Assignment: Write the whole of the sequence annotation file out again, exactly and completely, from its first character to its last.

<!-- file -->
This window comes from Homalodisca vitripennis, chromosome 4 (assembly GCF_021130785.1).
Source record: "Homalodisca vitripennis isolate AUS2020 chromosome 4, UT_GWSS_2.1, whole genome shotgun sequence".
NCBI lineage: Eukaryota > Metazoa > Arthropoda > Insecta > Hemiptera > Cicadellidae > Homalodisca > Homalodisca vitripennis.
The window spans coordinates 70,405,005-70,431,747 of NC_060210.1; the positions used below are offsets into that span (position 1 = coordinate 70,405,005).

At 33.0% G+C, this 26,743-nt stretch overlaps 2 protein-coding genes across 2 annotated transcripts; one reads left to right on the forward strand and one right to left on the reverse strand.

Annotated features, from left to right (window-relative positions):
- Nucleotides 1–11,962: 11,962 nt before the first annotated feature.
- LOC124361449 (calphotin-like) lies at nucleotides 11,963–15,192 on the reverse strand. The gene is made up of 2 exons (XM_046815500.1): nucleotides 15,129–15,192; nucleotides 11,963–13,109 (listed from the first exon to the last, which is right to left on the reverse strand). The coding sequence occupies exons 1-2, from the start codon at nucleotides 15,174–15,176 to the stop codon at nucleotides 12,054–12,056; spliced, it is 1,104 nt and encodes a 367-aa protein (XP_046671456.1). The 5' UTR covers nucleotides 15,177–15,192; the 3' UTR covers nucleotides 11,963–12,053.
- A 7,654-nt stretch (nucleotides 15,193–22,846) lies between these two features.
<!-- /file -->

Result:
This window comes from Homalodisca vitripennis, chromosome 4 (assembly GCF_021130785.1).
Source record: "Homalodisca vitripennis isolate AUS2020 chromosome 4, UT_GWSS_2.1, whole genome shotgun sequence".
NCBI lineage: Eukaryota > Metazoa > Arthropoda > Insecta > Hemiptera > Cicadellidae > Homalodisca > Homalodisca vitripennis.
The window spans coordinates 70,405,005-70,431,747 of NC_060210.1; the positions used below are offsets into that span (position 1 = coordinate 70,405,005).

At 33.0% G+C, this 26,743-nt stretch overlaps 2 protein-coding genes across 2 annotated transcripts; one reads left to right on the forward strand and one right to left on the reverse strand.

Annotated features, from left to right (window-relative positions):
- Nucleotides 1–11,962: 11,962 nt before the first annotated feature.
- LOC124361449 (calphotin-like) lies at nucleotides 11,963–15,192 on the reverse strand. The gene is made up of 2 exons (XM_046815500.1): nucleotides 15,129–15,192; nucleotides 11,963–13,109 (listed from the first exon to the last, which is right to left on the reverse strand). The coding sequence occupies exons 1-2, from the start codon at nucleotides 15,174–15,176 to the stop codon at nucleotides 12,054–12,056; spliced, it is 1,104 nt and encodes a 367-aa protein (XP_046671456.1). The 5' UTR covers nucleotides 15,177–15,192; the 3' UTR covers nucleotides 11,963–12,053.
- A 7,654-nt stretch (nucleotides 15,193–22,846) lies between these two features.